Thursday, December 13, 2018

Pop, violence and an attempt to say something

Powerful moments in Vox Lux don't quite add up.
Director Brady Corbet's Vox Lux might be a case of a movie taking a bite out of a big subject but failing entirely to digest it. Filled with pretentious title cards (Act I: Genesis 2000-2001, for example), the movie begins with a school shooting and propels itself toward a portrait of a pop star who's having a bad moment, perhaps after a long series of bad moments involving sex, drugs, and alcohol and trauma dating back to her high-school years.

Corbet opens the film with a riveting display of violence that takes place in the music room of a Staten Island high school. After suffering grave wounds, high-schooler Celeste Montgomery (Raffey Cassidy) writes a mournful song with her older sister (Stacy Martin). Because she's seen as a bona fide national victim, Celeste's song becomes a sensation.

Celeste's career rises from her horrific experience -- with help from a manager, played by Jude Law with an attitude of hard-boiled pragmatism.

Cassidy does a fine job of showing how Celeste -- with help from her sister -- begins to taste the high life that accompanies stardom. Maybe the movie never should have left those teen years in which Celeste still hasn't found her footing.

Natalie Portman takes over the movie's second half as the grown Celeste, who we meet on the day she's supposed to play a concert in her hometown. Natalie is having an awful day for a variety of reasons: She's arguing with her sister, trying to come to terms with her teenage daughter Albertine (also played by Cassidy) and meeting with a press corps that's bound to ask questions about the connection between one of Celeste's videos and another violent incident, a mass shooting on a beach in Europe.

Corbet plunges violence, celebrity, and cultural degradation into a jumbo-sized package as the movie searches for hyper-meanings. But the movie feels most convincing when it isn't reaching for thematic gold but making smaller observations, like how a journalist interacts with Celeste after being warned by a record company executive to stay away from certain subjects.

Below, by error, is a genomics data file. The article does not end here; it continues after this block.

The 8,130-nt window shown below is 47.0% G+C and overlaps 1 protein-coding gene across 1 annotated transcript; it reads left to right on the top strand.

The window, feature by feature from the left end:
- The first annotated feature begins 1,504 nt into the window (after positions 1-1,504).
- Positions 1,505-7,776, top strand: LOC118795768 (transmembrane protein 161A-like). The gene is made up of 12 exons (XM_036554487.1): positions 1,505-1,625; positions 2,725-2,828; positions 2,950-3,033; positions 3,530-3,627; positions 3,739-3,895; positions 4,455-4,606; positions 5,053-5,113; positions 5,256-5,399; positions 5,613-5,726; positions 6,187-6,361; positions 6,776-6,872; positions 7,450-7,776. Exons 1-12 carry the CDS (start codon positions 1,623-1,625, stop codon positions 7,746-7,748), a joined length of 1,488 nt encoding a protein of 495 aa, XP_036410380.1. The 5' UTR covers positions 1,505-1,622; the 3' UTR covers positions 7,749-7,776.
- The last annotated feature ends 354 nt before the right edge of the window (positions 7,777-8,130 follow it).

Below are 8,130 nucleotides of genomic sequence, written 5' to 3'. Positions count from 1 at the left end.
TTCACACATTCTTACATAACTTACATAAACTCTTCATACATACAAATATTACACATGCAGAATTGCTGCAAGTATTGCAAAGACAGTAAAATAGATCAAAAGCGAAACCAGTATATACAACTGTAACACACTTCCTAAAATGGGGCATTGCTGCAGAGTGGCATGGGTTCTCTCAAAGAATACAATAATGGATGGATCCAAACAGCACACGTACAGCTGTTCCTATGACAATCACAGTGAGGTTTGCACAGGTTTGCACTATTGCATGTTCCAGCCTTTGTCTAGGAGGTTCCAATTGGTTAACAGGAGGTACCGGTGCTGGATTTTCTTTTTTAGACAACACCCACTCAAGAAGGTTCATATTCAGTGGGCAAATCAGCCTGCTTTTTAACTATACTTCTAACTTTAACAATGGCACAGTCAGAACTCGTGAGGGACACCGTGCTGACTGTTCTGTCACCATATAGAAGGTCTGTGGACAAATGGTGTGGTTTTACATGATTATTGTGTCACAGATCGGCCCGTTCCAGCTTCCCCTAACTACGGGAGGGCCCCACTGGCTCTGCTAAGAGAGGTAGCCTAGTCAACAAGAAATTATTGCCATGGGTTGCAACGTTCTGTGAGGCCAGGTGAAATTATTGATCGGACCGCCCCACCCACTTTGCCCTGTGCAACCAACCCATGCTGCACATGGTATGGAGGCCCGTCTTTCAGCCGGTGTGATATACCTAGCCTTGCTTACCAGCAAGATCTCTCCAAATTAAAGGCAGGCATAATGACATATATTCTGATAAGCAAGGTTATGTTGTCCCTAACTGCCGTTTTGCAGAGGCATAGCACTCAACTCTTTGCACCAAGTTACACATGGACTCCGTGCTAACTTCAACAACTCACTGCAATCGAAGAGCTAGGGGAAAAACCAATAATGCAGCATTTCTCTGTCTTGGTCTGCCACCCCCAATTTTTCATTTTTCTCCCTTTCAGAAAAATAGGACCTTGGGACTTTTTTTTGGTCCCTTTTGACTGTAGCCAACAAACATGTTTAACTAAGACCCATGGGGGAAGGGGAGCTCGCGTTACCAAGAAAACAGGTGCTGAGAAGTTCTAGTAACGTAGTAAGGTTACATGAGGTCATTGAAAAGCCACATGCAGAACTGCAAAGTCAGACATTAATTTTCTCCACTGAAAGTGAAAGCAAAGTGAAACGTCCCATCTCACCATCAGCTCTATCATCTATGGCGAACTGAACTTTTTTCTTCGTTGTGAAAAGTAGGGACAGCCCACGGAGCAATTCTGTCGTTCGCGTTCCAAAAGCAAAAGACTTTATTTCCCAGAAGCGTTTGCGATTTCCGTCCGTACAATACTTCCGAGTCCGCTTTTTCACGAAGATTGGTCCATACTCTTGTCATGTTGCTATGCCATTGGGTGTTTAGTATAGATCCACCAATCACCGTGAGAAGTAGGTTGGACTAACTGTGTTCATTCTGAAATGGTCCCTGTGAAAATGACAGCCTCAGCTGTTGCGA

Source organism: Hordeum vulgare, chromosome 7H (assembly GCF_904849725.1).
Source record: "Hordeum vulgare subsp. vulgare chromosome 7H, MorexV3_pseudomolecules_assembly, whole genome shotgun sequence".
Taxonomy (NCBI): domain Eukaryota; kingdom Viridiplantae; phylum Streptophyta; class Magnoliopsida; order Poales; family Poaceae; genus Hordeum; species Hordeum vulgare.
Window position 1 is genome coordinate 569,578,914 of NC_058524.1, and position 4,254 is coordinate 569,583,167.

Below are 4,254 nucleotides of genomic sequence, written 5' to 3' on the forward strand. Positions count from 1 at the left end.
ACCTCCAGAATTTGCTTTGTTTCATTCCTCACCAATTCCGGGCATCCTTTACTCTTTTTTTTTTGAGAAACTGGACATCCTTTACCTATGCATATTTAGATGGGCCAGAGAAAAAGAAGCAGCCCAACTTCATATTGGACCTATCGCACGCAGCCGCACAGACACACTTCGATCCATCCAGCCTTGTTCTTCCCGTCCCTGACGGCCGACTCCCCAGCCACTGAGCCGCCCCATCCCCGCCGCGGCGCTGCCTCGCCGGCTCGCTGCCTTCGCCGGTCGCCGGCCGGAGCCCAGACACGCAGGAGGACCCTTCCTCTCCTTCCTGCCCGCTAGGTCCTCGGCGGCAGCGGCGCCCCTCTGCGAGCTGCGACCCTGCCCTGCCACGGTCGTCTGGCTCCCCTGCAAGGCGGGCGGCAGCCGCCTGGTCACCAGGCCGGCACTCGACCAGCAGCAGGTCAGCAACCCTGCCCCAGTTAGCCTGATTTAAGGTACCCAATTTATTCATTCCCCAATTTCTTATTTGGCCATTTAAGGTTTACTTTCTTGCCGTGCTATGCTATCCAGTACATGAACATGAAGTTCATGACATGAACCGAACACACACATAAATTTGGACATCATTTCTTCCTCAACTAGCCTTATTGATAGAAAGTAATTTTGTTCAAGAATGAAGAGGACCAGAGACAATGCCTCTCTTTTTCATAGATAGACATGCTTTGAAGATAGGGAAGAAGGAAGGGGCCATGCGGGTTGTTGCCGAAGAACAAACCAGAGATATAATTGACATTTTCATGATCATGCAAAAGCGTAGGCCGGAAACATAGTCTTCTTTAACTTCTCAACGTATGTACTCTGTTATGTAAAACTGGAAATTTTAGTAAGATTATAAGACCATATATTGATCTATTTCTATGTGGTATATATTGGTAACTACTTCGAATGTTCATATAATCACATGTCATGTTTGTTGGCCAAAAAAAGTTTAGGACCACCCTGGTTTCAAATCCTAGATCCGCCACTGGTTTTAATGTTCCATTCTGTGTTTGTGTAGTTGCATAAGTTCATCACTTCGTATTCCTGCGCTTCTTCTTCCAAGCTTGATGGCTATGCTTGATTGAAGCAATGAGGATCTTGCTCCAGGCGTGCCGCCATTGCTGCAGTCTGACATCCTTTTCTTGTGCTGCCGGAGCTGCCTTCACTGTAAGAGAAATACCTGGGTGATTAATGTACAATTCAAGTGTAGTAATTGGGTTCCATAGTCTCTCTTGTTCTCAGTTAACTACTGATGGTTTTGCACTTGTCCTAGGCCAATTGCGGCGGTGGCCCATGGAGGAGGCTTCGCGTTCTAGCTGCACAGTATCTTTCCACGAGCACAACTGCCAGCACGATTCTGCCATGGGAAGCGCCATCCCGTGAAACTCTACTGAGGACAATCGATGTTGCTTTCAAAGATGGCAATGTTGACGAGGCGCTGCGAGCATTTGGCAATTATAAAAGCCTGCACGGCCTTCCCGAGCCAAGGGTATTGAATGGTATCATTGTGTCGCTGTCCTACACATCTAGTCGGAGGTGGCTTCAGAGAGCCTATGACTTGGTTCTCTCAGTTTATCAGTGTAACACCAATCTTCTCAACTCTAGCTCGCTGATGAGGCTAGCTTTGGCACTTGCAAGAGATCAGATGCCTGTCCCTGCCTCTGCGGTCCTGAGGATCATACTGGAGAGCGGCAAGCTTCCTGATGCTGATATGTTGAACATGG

In a scene between Celeste and her daughter in a Manhattan diner, Corbet's camera generates the kind of uncomfortable immediacy that makes us a third party to their conversation.

But Portman's version of Celeste -- complete with leather jacket, baggy jeans, a New York accent and tons of attitude -- seems forced. To me, her performance screamed of striving more than it suggested a believable character.

Corbet's style, which comes on like fragments from a vivid dream, can't compensate for what I saw as the movie's lack of clarifying viewpoint about the amorphous web that's woven from elements of fame, violence and pop culture.

With Celeste vying for the title of the year's most unpleasant character, Vox Lux sweats its way toward something I think we're meant to take as seriously as the intermittent narration offered by an off-screen Willem Dafoe.

All I can say is that I tried, but I also wondered if effort (a palpable sense of reaching for something) didn’t outweigh the movie’s overall achievement.

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